This post will be in English because, unlike other posts, this one may contain useful thingy’s.

At the end of the post we will be able to replicate the effect seen on a movie. For this tutorial I will use schoolbell font.

Step 1. Export the font.

After importing the *.ttf file into Unity, set the correct size (usually really big, 150px or more) and create the editable copy, as shown in the following screenshot. If you can not be bothered with tracing that many letters for tutorial purpose, limit your options to only upper or lower case. I did that.


Step 2. Trace the letters in gimp/photoshop

Open the exported file in gimp, and then trace the files with gradient ranging from red to black. Do it as if you were writing those letters by hand. The more red parts will be rendered first, the more black ones second. In the end you should end up with something like this:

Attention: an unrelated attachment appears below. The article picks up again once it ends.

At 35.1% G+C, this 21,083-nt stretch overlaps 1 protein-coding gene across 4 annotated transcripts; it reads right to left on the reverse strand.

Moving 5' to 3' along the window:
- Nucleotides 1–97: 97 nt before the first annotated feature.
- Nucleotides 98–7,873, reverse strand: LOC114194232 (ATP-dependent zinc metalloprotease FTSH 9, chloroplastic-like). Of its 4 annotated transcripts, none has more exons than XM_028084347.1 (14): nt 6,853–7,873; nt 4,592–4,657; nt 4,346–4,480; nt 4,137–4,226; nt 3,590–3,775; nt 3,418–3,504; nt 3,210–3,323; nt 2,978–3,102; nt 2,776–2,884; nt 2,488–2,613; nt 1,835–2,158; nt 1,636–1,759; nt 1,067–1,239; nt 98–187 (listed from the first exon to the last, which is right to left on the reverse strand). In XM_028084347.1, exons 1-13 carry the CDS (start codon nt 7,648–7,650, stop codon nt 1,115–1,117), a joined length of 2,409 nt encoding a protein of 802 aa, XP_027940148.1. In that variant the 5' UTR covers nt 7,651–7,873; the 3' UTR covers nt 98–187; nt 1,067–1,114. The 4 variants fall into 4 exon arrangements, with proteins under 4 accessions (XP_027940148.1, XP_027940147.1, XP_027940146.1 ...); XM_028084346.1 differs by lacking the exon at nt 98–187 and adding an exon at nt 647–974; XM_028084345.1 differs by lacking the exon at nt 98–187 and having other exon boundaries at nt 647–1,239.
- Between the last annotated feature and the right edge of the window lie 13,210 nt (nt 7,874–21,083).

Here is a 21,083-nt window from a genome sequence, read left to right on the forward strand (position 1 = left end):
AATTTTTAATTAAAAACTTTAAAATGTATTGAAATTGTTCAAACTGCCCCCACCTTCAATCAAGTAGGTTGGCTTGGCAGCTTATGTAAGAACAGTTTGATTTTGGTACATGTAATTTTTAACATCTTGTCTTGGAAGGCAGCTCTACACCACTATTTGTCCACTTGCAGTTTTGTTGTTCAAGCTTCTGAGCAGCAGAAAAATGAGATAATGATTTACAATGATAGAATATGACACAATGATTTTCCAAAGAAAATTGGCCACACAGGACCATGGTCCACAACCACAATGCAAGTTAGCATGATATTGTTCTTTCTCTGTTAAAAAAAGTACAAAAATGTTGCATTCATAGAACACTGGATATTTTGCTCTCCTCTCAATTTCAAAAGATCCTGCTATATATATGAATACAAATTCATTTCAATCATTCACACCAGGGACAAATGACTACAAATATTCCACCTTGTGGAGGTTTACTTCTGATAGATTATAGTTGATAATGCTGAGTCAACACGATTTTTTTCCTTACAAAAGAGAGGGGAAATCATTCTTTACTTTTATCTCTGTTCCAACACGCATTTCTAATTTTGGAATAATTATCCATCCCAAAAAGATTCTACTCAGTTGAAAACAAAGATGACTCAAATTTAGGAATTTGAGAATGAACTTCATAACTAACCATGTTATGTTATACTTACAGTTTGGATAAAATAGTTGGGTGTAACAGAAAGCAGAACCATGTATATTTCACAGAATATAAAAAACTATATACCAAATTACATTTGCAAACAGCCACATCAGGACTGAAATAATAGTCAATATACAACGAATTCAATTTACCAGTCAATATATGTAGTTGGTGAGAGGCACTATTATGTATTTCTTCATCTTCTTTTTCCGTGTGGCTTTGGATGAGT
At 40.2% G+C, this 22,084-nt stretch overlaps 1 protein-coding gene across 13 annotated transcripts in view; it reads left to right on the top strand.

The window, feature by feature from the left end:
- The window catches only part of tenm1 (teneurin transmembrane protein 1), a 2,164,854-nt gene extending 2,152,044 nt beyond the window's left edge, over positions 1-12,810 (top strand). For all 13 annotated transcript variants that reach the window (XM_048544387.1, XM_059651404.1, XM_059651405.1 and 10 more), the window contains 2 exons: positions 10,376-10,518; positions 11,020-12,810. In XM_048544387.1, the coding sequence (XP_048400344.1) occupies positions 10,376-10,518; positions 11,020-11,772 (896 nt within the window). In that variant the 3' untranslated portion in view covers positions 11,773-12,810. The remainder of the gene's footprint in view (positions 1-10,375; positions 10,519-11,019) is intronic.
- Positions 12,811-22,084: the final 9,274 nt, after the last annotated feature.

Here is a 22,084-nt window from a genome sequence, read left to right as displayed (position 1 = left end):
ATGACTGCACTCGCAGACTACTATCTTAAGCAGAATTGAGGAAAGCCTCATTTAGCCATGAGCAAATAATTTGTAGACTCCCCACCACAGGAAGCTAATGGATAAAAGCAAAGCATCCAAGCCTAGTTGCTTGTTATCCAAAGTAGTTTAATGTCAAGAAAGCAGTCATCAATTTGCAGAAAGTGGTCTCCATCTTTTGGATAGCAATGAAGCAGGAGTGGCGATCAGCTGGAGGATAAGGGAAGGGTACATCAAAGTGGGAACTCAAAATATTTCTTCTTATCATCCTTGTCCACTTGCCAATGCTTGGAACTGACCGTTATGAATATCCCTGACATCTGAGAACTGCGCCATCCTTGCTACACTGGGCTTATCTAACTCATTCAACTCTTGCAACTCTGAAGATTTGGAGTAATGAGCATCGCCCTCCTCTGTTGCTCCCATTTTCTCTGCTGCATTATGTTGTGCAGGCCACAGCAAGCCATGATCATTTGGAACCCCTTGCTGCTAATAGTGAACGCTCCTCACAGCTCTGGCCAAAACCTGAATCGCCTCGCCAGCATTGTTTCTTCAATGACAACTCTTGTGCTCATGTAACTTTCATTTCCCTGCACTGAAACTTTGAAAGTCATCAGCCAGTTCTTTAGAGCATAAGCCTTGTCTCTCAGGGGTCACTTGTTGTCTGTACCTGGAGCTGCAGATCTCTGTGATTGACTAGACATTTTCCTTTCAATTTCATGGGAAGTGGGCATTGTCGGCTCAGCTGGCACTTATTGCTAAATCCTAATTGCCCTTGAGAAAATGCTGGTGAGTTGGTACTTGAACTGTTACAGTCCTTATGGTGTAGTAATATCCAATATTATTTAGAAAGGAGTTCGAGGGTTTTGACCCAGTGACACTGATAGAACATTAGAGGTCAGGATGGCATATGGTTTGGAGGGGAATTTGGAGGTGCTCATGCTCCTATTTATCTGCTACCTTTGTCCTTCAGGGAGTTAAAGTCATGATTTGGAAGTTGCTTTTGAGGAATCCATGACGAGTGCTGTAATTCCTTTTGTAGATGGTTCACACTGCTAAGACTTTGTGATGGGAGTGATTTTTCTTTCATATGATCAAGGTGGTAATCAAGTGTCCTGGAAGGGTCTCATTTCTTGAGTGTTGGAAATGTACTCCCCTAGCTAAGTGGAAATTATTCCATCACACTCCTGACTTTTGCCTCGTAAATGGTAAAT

Step 3. Part of the shader

First of all, we need to find the shader unity uses for UI fonts. After getting the build-in shaders from unity website, we see that UI/Unlit/Text shader falls back on UI/Default Font shader which then falls back on UI/Default one. Let’s just copy-paste this one and add the possibility to multiply the alpha by a value from an external map.

Step 4. Keeping track of the current letter

After the following steps, we are able to get this:


The letters write themselves just fine, but there is no way yet to tell the shader which letter should be animated, and which one is already written.

My first idea was to pass to the shader the coordinates of the current letter in world space view. That proven unsuccessful, as the letters may overlap.

Another idea is to use color variable associated with each vertex of the final text mesh. Normally, each vertex gets the same color as the color of the text. The code below colors the vertices of a text mesh accordingly, so that only the letter with index lettersShown is colored.

Step 5. Final modifications of the shader.

Step 6. Animation coroutine